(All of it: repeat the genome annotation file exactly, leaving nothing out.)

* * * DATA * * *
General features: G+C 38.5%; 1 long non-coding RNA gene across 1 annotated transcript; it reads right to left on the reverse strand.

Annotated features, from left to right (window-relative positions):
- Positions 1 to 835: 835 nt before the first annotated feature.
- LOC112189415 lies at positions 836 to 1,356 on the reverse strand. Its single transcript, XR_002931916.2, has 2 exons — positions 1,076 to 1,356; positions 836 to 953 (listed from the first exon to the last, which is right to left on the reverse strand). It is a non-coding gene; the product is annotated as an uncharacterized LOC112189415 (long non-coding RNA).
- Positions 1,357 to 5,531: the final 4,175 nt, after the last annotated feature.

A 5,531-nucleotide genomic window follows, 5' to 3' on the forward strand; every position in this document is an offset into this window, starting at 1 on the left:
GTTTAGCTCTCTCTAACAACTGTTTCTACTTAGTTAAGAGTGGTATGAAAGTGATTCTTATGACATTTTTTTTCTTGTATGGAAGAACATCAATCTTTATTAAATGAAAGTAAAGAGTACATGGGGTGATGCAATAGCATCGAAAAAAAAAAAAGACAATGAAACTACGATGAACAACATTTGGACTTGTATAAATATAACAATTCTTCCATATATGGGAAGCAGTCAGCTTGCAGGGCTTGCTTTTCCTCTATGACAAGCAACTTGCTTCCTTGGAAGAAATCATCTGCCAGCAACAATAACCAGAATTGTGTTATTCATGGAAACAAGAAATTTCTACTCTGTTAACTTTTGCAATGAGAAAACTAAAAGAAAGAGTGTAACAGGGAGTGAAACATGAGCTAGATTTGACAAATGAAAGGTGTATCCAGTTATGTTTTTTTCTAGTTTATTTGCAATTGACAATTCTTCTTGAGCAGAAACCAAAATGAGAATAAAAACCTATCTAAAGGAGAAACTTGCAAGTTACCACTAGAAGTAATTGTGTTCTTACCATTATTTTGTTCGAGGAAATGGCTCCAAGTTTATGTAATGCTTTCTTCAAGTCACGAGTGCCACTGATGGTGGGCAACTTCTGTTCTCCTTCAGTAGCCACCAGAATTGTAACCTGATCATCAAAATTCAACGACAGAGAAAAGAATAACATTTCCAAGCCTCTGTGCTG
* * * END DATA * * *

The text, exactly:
General features: G+C 38.5%; 1 long non-coding RNA gene across 1 annotated transcript; it reads right to left on the reverse strand.

Annotated features, from left to right (window-relative positions):
- Positions 1 to 835: 835 nt before the first annotated feature.
- LOC112189415 lies at positions 836 to 1,356 on the reverse strand. Its single transcript, XR_002931916.2, has 2 exons — positions 1,076 to 1,356; positions 836 to 953 (listed from the first exon to the last, which is right to left on the reverse strand). It is a non-coding gene; the product is annotated as an uncharacterized LOC112189415 (long non-coding RNA).
- Positions 1,357 to 5,531: the final 4,175 nt, after the last annotated feature.

A 5,531-nucleotide genomic window follows, 5' to 3' on the forward strand; every position in this document is an offset into this window, starting at 1 on the left:
GTTTAGCTCTCTCTAACAACTGTTTCTACTTAGTTAAGAGTGGTATGAAAGTGATTCTTATGACATTTTTTTTCTTGTATGGAAGAACATCAATCTTTATTAAATGAAAGTAAAGAGTACATGGGGTGATGCAATAGCATCGAAAAAAAAAAAAGACAATGAAACTACGATGAACAACATTTGGACTTGTATAAATATAACAATTCTTCCATATATGGGAAGCAGTCAGCTTGCAGGGCTTGCTTTTCCTCTATGACAAGCAACTTGCTTCCTTGGAAGAAATCATCTGCCAGCAACAATAACCAGAATTGTGTTATTCATGGAAACAAGAAATTTCTACTCTGTTAACTTTTGCAATGAGAAAACTAAAAGAAAGAGTGTAACAGGGAGTGAAACATGAGCTAGATTTGACAAATGAAAGGTGTATCCAGTTATGTTTTTTTCTAGTTTATTTGCAATTGACAATTCTTCTTGAGCAGAAACCAAAATGAGAATAAAAACCTATCTAAAGGAGAAACTTGCAAGTTACCACTAGAAGTAATTGTGTTCTTACCATTATTTTGTTCGAGGAAATGGCTCCAAGTTTATGTAATGCTTTCTTCAAGTCACGAGTGCCACTGATGGTGGGCAACTTCTGTTCTCCTTCAGTAGCCACCAGAATTGTAACCTGATCATCAAAATTCAACGACAGAGAAAAGAATAACATTTCCAAGCCTCTGTGCTG